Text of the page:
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Tears for a Virgin

By photoflasher All Rights Reserved ©

Mystery

Dominique

It was like sitting in an upturned coffin; claustrophobic and dark when the curtain was drawn, the walls smooth with years of polish, and smelling of old wood and dust. All sounds of the outside world were shrouded, even the normal echoes of the church in which it stood. He reached out and touched the walls each side of him: a metre wide perhaps, he thought.

There were days, when the hours spent in this dark confinement were a time of contemplation, of renewal of faith, but on other occasions it seemed as much a personal punishment as the penances he lay on those who whispered their secret sins through the grating that separated him from them, and left him seething with a resentment that made him kneel before the alter and beg his God's forgiveness before he could bring himself to leave the church.

He waited in the profound, centuries old silence for the creak of the door to the church and the footsteps approaching the confessional - slow, ageing feet shuffling across the old smooth flag stones, the clip of women's sandals or the strong step of men in a hurry to get this duty over and done  and occasionally, the hesitant step of the young  bringing him their confusions as they moved towards the complications of adulthood - footfalls that preceded the rattle of the curtain and the expectant silence as they gathered themselves and he leaned forward, his ear to the grill, to catch the whispered, "Forgive me Father for I have sinned". 

Father Jean-Paul Benard had served Couronne well since arriving in the small hilltop town, a bewildered young priest thrust suddenly into his first parish after the premature death of his predecessor. Now he was thirty-eight and had become resigned to spending many more years here, forgotten by his Bishop and overlooked for the promotions that closer proximity to the Cathedral might have brought; not that living in a town like Couronne did not have its compensations. 

It crowned the hillside, and like other old towns in Provinces, was dominated by the church, built at the highest point, with its sloping roof and spire visible from well down the valley.  This was not the Provinces of the holiday brochures or the sophisticated Cotes D'Azure. Tourists  seldom  bothered  to turn off the main road and climb, twisting and turning between high stone houses and shuttered shops to the square at the heart of the town before the Church of The Holy Virgin.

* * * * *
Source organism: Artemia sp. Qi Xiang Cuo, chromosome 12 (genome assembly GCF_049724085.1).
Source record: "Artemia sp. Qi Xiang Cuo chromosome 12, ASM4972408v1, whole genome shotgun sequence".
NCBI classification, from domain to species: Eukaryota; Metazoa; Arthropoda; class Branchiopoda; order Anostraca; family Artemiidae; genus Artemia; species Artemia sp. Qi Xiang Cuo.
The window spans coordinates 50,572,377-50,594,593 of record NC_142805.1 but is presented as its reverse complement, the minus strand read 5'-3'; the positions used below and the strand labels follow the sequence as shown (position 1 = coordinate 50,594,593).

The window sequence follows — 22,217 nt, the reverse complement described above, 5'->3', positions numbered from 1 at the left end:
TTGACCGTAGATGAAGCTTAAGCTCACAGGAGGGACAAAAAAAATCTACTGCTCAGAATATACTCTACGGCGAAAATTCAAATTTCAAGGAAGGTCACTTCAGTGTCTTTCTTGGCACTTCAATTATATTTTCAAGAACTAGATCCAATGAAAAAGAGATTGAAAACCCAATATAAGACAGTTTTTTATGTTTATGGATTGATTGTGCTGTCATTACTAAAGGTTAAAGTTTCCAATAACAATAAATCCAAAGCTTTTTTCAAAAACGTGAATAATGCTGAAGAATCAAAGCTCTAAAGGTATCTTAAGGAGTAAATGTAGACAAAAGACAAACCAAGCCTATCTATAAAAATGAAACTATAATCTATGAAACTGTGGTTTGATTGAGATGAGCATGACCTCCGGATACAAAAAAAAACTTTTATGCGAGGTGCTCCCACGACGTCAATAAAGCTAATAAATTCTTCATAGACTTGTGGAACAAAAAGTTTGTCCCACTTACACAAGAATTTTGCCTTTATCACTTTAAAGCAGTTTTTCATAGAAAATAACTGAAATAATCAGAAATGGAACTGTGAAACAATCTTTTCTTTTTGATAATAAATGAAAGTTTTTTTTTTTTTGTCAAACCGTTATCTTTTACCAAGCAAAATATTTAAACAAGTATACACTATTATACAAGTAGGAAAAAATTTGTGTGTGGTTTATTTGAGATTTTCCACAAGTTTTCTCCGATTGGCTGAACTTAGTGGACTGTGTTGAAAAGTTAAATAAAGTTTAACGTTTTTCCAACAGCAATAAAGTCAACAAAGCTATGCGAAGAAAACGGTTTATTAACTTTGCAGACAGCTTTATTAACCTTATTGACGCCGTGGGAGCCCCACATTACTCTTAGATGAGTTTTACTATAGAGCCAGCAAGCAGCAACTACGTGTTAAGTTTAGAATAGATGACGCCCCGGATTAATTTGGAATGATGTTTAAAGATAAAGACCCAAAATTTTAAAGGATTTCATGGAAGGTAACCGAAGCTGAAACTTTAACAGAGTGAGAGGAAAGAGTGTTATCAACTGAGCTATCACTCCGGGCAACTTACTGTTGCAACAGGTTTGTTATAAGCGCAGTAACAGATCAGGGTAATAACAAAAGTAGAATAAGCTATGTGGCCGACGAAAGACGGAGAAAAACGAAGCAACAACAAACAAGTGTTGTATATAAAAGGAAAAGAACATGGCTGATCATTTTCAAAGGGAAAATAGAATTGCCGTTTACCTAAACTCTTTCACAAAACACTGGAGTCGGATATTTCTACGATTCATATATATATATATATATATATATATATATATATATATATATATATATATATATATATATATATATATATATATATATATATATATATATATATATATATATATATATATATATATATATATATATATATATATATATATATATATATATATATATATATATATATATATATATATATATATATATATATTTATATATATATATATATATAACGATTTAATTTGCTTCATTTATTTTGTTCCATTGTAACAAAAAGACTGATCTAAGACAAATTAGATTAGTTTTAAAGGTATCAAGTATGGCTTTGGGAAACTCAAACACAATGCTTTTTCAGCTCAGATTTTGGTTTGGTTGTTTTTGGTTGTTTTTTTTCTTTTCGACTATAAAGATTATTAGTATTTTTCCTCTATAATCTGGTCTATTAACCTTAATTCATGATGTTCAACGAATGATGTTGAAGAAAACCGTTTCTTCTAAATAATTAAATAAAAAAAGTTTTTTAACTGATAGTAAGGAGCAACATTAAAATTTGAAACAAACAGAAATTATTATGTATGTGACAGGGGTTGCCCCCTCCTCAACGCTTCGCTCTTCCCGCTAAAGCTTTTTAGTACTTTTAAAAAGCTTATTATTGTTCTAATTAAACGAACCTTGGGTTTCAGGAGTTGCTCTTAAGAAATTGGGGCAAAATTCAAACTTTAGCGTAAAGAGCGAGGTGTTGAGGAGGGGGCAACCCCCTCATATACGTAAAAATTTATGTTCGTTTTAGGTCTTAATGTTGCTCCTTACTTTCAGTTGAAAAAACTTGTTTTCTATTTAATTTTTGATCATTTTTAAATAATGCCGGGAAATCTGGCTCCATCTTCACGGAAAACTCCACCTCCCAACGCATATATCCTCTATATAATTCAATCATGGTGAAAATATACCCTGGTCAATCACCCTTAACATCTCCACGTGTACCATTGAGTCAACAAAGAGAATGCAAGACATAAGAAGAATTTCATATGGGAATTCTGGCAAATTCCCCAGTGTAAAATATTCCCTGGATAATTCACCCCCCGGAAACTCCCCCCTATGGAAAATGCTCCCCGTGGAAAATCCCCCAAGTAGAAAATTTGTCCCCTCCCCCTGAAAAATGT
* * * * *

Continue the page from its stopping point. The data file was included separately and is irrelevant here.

Like the stones of the town, the people seemed to have been carved from the ochre rock of the hillside, their tanned skin an inheritance from generations before them who had scratched a living from the patchwork of fields in the valley and the steep terraced hillside. They were a closed community. Content within themselves, taking good care of their own and slow to react to outside changes. Life moved at a pace governed by the sun and the seasons, and their priest, administering the calendar of the church, was held in deference and respect.

But today he begrudged the time spent waiting for confessions  of real or imagined sins in the dimness of this box while outside the thick walls of the old church the sun shone brilliantly over the Provencial hillside, green with vines, patterned by groves of olive trees and umbrella pines, and framed by outcrops of red rock, weathered into crazy shapes, standing like sentinels towards each horizon. He peered at his watch, impatient to leave his cramped quarters and feel the sun on his face.

He had made up his mind to leave when he again heard the church door open. He listened, anticipating recognition. The door closed quietly but no footfalls followed, as though someone stood uncertainly on the threshold. He waited; then, slowly, soft footsteps he did not recognise approached. A young person, a girl, he thought. The curtain rustled and he leaned forward instinctively. No one spoke. He could hear the rustle of clothing and soft breathing, but no one spoke. He pressed close to the grill but the dimness in the curtained cubicle prevented him from seeing its occupant.

 Still no word was spoken.

 'Can I help you my child?' he asked, eventually.

'Forgive me father for I have sinned,' a soft breathless voice pleaded.

He waited. No more was said, then he heard sobbing.

Come, child,' he said gently. 'There is no sin that God will not forgive and help you to bear.'

He waited. She was young, perhaps fourteen or fifteen judging by her voice. He anticipated a tearful confession of carnality, of the sins of the flesh or the first recognition of sensuality. He had, at first, found it difficult to deal with this problem but after years of confronting it, felt more comfortable handling it. He waited, aware that it must be done at her pace.

At last, her whispered words strained through the grill:

 'Oh Father, I must have committed a terrible sin to make the Holy Mother cry over me.'

'Confess your sin, my child, and she will forgive you,' he said, somewhat confused by the ambiguity of her words.

She started sobbing again. He waited, thoughts of the sunshine and the beauty of the day forgotten.

Eventually she said: 'I cannot confess, Father, I don't know what I've done. I don't know what sin I have committed to have caused her such sorrow.'

'Who child? To whom have you caused sorrow?'

The girl hesitated and then she spoke, her voice tremulous and barely audible so that he had to strain every sense to hear her.

'The Holy Virgin, Father. I looked at her and saw the tears slowly creep down her cheeks. I saw her cry. What could I have done that was so bad that would make the Holy Mother cry for me?'